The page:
The two obscurations
78 Samsara, Nirvana, and Buddha Nature
Part of an ongoing series of teachings (retreat and Friday) based on the book Samsara, Nirvana, and Buddha Nature, the third volume in The Library of Wisdom and Compassion series by His Holiness the Dalai Lama and Venerable Thubten Chodron.
- Afflictive obscurations
- Grasping at true existence
- Confusion, attachment and animosity
- Afflictions and their seeds
- Cognitive obscurations
- Latencies of grasping at true existence and latencies of afflictions
- Differences between afflictive obscurations and cognitive obscurations
- Description of mistaken dualistic appearance
- How arhats, pure ground bodhisattvas and buddhas apprehend the two truths
- Non-afflictive ignorance
- Take some time to consider the dukkha that sentient beings cause each other – not due to earthquakes, cyclones, or the natural aging process, but the pain and suffering that beings inflict on each other in their confusion. To what extent have you contributed to that dukkha throughout your life? What negative habits have come from previous lives, leading you to harm others and what can you do to purify them? What negative habits are you cultivating in this life that you don’t want to take with you to future lives? Purify those as well. Make a determination to be mindful of your mental states so that none of your words and actions harm others. Resolve to do your best to create harmony, to lift up the oppressed, to include the excluded, and to help settle disputes.
- What are the two obscurations? Describe each in your own words. Which have to be removed to attain liberation? Which have to be removed to attain full awakening?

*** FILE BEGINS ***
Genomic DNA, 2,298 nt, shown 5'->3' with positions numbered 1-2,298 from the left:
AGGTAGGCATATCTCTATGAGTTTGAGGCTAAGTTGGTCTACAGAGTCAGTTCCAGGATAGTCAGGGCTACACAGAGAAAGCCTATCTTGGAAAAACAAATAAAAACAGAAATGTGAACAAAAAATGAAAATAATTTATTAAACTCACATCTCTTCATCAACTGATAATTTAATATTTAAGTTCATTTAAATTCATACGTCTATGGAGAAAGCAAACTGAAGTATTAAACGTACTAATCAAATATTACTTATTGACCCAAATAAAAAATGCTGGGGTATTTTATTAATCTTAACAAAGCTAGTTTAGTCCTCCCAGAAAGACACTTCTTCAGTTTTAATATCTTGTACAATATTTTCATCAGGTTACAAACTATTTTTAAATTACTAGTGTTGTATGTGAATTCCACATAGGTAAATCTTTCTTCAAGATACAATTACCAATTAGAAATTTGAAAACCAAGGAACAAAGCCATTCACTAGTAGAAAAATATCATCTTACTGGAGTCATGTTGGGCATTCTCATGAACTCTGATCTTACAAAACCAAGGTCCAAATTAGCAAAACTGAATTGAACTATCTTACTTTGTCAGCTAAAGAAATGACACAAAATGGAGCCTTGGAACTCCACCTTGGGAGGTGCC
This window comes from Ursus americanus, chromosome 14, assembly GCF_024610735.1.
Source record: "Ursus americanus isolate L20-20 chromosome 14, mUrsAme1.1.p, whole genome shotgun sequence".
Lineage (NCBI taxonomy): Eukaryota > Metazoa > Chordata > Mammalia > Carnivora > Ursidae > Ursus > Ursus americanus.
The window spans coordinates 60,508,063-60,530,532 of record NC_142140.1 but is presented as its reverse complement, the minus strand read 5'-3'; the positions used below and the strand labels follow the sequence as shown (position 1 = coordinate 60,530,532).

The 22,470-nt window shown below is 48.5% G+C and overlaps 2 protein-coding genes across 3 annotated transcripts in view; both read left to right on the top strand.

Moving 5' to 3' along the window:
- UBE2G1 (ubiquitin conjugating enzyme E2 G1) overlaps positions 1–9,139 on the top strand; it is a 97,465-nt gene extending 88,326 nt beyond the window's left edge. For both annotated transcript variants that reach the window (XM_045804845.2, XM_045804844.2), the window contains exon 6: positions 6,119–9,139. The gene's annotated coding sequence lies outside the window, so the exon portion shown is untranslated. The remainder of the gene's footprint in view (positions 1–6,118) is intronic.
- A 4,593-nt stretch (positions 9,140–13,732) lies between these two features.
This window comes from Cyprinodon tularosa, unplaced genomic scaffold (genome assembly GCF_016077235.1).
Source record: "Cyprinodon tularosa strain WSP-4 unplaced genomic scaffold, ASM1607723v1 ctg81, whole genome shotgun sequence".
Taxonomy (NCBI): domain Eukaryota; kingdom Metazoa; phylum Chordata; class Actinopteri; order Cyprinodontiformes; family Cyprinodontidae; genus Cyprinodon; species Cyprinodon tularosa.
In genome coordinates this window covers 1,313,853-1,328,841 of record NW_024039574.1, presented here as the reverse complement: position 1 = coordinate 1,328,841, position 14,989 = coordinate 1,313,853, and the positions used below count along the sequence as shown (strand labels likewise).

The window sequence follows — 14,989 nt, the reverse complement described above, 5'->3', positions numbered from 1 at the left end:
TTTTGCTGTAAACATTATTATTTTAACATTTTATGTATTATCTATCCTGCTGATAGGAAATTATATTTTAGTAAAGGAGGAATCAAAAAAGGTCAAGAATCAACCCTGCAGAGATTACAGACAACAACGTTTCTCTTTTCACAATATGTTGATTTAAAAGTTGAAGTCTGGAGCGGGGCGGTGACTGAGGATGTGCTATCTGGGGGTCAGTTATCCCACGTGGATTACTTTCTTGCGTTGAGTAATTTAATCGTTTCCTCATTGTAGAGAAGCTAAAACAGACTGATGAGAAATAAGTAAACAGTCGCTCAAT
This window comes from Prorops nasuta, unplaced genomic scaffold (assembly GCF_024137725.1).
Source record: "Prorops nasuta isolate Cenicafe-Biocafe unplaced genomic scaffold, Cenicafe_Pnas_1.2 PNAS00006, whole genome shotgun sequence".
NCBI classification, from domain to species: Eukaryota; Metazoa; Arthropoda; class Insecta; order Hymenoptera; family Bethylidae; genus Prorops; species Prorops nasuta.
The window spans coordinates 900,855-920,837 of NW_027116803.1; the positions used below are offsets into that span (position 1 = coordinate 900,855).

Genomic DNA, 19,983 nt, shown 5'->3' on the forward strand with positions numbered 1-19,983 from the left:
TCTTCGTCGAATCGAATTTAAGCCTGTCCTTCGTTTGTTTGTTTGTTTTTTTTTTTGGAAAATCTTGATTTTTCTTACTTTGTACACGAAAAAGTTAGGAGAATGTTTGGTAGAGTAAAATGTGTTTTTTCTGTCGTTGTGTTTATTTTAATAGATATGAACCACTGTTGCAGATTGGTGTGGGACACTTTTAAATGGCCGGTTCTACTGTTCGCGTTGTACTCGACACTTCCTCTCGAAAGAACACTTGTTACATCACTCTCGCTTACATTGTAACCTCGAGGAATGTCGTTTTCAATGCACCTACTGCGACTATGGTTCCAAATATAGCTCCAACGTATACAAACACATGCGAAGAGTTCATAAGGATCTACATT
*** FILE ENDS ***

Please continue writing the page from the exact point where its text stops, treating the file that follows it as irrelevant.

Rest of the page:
- What does it mean that there is the “appearance of inherent existence?” Where does the obscuration exist? What is the only consciousness that does NOT have mistaken dualistic appearances?
- Although beings who are not yet Buddhas cannot see both veiled truths and their emptiness at the same time, the fact that they had a direct perception of emptiness influences how they see and interact with the world around them. Take some time to reflect on how a being at this level must toggle between conventionality and its emptiness, and how having that direct perception of emptiness might influence how they would perceive conventional phenomena.
Venerable Thubten Chodron
Venerable Chodron emphasizes the practical application of Buddha’s teachings in our daily lives and is especially skilled at explaining them in ways easily understood and practiced by Westerners. She is well known for her warm, humorous, and lucid teachings. She was ordained as a Buddhist nun in 1977 by Kyabje Ling Rinpoche in Dharamsala, India, and in 1986 she received bhikshuni (full) ordination in Taiwan. Read her full bio.